Peter Rutigliano (Mercer-Sirota) presenting at a National Organization on Disability (NOD) event in Washington D.C.

Pete Rutigliano first became involved in advocacy through his work at Mercer|Sirota, where he is responsible for managing a large multiorganizational employee engagement survey database. Back in 2006, Pete worked to add items to the survey inquiring about disability status. After 3 years of data collection, a strong pattern emerged: Employees with disabilities (EWD) scored significantly lower than their peers on engagement and other items measuring positive work experiences. These differences became more salient when compared to other demographic groups. The initial results indicated this was an issue that required more investigation and attention.Through a relationship with a colleague, Pete joined up with the National Organization on Disability (NOD). For 30 years, the NOD has been helping organizations build a more disability inclusive workforce. A partnership was formed to mutually publish and present Pete’s results to increase awareness of the need for more work in this area. Through our join effort, we regularly presented to clients, the conference board, invited presentations, conferences, and so forth. During this time, Pete continued to grow the benchmark database to almost 2 million records.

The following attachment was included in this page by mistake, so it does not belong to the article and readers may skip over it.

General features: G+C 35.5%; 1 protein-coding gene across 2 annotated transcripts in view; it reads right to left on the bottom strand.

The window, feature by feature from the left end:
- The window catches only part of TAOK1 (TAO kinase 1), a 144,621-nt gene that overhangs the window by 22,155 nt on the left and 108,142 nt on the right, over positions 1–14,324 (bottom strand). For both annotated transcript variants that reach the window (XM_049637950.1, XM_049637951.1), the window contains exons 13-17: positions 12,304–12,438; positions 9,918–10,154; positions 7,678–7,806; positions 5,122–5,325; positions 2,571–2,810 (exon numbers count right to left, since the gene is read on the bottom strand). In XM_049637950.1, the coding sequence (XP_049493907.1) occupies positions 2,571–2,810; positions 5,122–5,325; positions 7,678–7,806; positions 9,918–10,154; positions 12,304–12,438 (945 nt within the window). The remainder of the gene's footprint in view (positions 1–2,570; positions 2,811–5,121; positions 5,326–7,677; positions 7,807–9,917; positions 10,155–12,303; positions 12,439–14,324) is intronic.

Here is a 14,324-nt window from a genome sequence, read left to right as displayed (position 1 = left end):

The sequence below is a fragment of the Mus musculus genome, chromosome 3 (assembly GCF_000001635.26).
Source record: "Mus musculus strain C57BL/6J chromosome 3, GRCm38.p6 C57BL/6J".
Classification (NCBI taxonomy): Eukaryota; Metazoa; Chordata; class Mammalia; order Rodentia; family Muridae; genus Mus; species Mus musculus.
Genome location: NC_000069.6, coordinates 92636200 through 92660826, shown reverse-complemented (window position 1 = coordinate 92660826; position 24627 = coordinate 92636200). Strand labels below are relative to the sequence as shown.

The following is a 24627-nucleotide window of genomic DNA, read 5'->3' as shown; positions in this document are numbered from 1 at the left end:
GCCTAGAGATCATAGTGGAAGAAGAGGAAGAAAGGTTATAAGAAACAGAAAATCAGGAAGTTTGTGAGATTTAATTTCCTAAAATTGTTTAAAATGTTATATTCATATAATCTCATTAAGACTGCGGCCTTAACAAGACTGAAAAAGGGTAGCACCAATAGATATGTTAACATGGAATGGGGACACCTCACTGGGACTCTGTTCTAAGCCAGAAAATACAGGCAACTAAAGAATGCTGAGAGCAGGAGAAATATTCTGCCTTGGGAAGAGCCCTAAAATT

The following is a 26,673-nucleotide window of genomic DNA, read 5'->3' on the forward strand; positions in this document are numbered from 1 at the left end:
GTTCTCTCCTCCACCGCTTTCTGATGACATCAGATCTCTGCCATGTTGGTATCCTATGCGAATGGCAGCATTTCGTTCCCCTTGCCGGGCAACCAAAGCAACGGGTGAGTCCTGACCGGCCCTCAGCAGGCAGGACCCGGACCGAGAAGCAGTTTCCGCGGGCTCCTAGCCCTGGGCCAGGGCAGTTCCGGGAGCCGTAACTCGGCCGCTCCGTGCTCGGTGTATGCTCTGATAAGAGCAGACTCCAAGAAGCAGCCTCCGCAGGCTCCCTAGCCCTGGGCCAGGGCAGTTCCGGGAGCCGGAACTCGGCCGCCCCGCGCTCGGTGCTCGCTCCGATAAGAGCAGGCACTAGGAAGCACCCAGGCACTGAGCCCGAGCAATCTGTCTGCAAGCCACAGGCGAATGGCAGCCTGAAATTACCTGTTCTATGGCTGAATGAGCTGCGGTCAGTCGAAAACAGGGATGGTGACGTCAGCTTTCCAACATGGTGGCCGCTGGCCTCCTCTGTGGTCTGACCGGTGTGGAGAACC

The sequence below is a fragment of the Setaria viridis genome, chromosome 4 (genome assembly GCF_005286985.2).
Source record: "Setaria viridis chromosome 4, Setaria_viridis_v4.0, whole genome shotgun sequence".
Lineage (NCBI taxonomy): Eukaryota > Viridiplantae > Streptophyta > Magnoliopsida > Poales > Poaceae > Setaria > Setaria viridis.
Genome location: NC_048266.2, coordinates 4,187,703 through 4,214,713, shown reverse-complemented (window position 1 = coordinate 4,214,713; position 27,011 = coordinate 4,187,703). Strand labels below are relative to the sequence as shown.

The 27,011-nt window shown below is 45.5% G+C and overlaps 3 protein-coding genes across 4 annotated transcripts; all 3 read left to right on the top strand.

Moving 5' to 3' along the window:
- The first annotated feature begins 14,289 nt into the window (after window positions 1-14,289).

The NOD has always leveraged strong connections with the federal government to advocate for People with Disabilities (PWD). For instance, former Secretary of Homeland Security Tom Ridge is the chairman and a long-standing member of the NOD Board of Directors. In 2013, the NOD presented to Deputy Secretary of Labor Seth Harris on the state of employees with disabilities, showing a need for more government intervention in this area. This led to a call to action to change some of the laws regarding the treatment of PWD in the work place to ensure more was being done to create an even playing field for this group.  In September 2013, Carol Glazer of the NOD, along with several other organizations representing the needs of people with disabilities, met with President Barack Obama to discuss what steps could be taken. During the meeting, Carol presented much of the Mercer|Sirota data gathered by Pete showing the disparate experience for PWD.  As a result, in March 2014, the Department of Labor’s Office of Federal Contract Compliance Programs revised Section 503 of the Rehabilitation Act of 1973, changing regulations for federal contractors to specifically prohibit the discrimination of PWD and strengthen affirmative action provisions, including a nationwide utilization goal of 7% of all employees in organizations be identified as having a disability.


Carol Glazer (National Organization on Disability) presenting to President Barack Obama in 2013.